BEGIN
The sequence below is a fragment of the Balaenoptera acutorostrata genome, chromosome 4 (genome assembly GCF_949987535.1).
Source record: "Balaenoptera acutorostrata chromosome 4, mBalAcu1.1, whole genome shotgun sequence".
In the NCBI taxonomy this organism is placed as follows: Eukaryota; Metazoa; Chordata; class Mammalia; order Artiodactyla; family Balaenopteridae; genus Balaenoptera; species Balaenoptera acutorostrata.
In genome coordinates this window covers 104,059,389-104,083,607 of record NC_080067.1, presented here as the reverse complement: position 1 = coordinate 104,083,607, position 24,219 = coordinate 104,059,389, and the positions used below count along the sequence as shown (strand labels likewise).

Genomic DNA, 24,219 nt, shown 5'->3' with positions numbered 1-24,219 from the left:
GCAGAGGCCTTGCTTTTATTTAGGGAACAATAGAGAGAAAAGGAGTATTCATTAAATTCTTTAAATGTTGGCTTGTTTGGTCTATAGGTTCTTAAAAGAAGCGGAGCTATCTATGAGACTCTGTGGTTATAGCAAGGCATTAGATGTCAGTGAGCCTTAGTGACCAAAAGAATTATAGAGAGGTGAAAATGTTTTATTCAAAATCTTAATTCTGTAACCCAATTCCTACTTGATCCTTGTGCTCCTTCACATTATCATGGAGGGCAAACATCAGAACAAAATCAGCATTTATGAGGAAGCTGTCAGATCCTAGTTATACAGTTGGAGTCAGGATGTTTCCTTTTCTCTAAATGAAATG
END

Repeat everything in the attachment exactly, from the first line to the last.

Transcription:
The sequence below is a fragment of the Balaenoptera acutorostrata genome, chromosome 4 (genome assembly GCF_949987535.1).
Source record: "Balaenoptera acutorostrata chromosome 4, mBalAcu1.1, whole genome shotgun sequence".
In the NCBI taxonomy this organism is placed as follows: Eukaryota; Metazoa; Chordata; class Mammalia; order Artiodactyla; family Balaenopteridae; genus Balaenoptera; species Balaenoptera acutorostrata.
In genome coordinates this window covers 104,059,389-104,083,607 of record NC_080067.1, presented here as the reverse complement: position 1 = coordinate 104,083,607, position 24,219 = coordinate 104,059,389, and the positions used below count along the sequence as shown (strand labels likewise).

Genomic DNA, 24,219 nt, shown 5'->3' with positions numbered 1-24,219 from the left:
GCAGAGGCCTTGCTTTTATTTAGGGAACAATAGAGAGAAAAGGAGTATTCATTAAATTCTTTAAATGTTGGCTTGTTTGGTCTATAGGTTCTTAAAAGAAGCGGAGCTATCTATGAGACTCTGTGGTTATAGCAAGGCATTAGATGTCAGTGAGCCTTAGTGACCAAAAGAATTATAGAGAGGTGAAAATGTTTTATTCAAAATCTTAATTCTGTAACCCAATTCCTACTTGATCCTTGTGCTCCTTCACATTATCATGGAGGGCAAACATCAGAACAAAATCAGCATTTATGAGGAAGCTGTCAGATCCTAGTTATACAGTTGGAGTCAGGATGTTTCCTTTTCTCTAAATGAAATG